Md. GOP lawmakers hold out on debt deal
Maryland’s two Republican members of Congress were once again hedging their bets Monday over the latest deal to raise the nation’s $14.3 trillion debt ceiling, with Rep. Andy Harris saying he’s “leaning against” the proposal and Rep. Roscoe G. Bartlett noting that he’s “technically undecided.”
The proposal, which would cut $917 billion in spending over a decade to extend the debt ceiling through the end of the year, could come up for a vote in the House on Monday – a day before the deadline to raise the debt ceiling or risk default. Democrats say a Senate vote will take place after the House acts.
Harris, of Baltimore County, was one of the first conservatives to tie his support for raising the debt ceiling to a proposed constitutional amendment that would require Washington to balance the federal budget. On Monday, Harris said he was concerned that “the linkage to the balanced budget amendment isn’t strong enough” in the deal worked out between the White House and congressional leaders over the weekend. “There’s not enough reason for someone to vote for” the amendment, he said.
Harris, who represents the Eastern Shore, nevertheless predicted the measure would pass.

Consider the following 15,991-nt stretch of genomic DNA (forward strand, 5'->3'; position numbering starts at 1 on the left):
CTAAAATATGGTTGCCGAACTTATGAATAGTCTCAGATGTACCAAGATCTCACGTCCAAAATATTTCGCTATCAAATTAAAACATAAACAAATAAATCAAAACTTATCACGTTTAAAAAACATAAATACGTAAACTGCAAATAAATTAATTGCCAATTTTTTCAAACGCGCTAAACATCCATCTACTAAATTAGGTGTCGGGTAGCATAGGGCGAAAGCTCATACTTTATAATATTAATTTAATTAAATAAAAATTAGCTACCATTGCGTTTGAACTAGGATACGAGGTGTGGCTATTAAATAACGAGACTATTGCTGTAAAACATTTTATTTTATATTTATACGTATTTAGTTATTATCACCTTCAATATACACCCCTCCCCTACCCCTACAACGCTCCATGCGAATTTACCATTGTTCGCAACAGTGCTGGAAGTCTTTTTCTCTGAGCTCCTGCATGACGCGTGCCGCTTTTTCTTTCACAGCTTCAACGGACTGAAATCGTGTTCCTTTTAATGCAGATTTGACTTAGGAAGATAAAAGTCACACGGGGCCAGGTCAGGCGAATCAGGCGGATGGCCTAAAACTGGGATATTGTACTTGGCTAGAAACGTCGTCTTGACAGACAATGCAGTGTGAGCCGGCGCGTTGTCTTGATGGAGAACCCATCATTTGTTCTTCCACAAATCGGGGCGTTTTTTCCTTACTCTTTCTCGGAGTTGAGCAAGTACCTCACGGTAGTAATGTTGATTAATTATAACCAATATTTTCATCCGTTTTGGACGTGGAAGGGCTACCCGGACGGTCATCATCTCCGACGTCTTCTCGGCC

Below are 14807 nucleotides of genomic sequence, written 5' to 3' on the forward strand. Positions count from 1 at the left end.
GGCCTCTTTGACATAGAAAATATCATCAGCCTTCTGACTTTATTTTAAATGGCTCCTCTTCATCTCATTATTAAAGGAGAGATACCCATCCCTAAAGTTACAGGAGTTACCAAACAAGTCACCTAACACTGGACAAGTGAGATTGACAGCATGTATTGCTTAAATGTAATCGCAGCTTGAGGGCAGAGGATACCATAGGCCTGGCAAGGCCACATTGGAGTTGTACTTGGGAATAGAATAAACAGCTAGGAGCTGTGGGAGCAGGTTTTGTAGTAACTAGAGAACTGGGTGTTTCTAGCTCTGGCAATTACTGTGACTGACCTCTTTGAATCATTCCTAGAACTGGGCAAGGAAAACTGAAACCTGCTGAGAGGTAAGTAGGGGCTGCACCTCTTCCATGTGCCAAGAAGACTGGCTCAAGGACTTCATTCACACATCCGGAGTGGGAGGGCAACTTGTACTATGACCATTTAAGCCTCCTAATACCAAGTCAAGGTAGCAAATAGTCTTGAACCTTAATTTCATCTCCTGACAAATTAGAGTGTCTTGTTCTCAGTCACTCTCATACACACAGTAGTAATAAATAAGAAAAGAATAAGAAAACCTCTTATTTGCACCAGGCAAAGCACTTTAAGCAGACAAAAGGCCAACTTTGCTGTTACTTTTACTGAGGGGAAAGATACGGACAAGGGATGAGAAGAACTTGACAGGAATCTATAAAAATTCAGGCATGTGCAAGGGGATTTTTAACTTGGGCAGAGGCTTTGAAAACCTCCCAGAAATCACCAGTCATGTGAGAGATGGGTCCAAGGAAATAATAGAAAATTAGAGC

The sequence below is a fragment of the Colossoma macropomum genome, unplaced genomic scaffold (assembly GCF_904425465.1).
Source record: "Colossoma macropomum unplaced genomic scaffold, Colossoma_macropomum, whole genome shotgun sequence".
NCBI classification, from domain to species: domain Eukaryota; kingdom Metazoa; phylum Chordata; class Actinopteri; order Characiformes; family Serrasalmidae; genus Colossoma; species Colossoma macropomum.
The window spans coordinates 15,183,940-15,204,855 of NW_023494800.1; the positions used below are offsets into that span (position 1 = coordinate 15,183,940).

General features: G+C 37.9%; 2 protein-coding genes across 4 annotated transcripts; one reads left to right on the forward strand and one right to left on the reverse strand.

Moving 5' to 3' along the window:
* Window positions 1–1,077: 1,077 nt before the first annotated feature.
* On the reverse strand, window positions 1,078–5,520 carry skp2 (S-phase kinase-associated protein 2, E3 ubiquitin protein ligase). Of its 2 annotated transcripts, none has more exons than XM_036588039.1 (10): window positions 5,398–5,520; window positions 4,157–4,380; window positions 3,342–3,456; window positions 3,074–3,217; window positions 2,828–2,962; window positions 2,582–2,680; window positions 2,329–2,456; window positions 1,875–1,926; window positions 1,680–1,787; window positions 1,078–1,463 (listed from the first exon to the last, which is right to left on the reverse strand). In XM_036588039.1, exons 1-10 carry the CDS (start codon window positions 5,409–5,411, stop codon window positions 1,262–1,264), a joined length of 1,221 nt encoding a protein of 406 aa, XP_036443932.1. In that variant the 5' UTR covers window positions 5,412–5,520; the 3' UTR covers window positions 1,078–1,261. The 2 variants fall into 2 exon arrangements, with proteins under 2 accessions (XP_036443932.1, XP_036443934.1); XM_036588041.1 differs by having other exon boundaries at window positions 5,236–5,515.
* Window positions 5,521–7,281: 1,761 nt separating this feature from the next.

Bartlett, meanwhile, said there are “a lot of good things in this bill,” but said that spreading out the initial budget cuts over 10 years is a problem for him. “That’ll never balance your budget at home, and it’s not going to balance your budget here, either.”
Both Harris and Bartlett were among the final holdouts of the original proposal put forward by Speaker John Boehner last week. Both came on board – and ultimately voted for that bill – when Republicans leaders added the balanced budget amendment to the legislation. That bill was promptly tabled by the Senate.
The most recent version only requires a vote on the budget amendment.
What’s less clear is how some of Maryland’s Democrats feel about the 11th-hour deficit-reduction deal, particularly Rep. Donna F. Edwards, a Prince George’s County lawmaker who has increasingly positioned herself as a progressive leader. A spokesman for Edwards did not return a request for comment.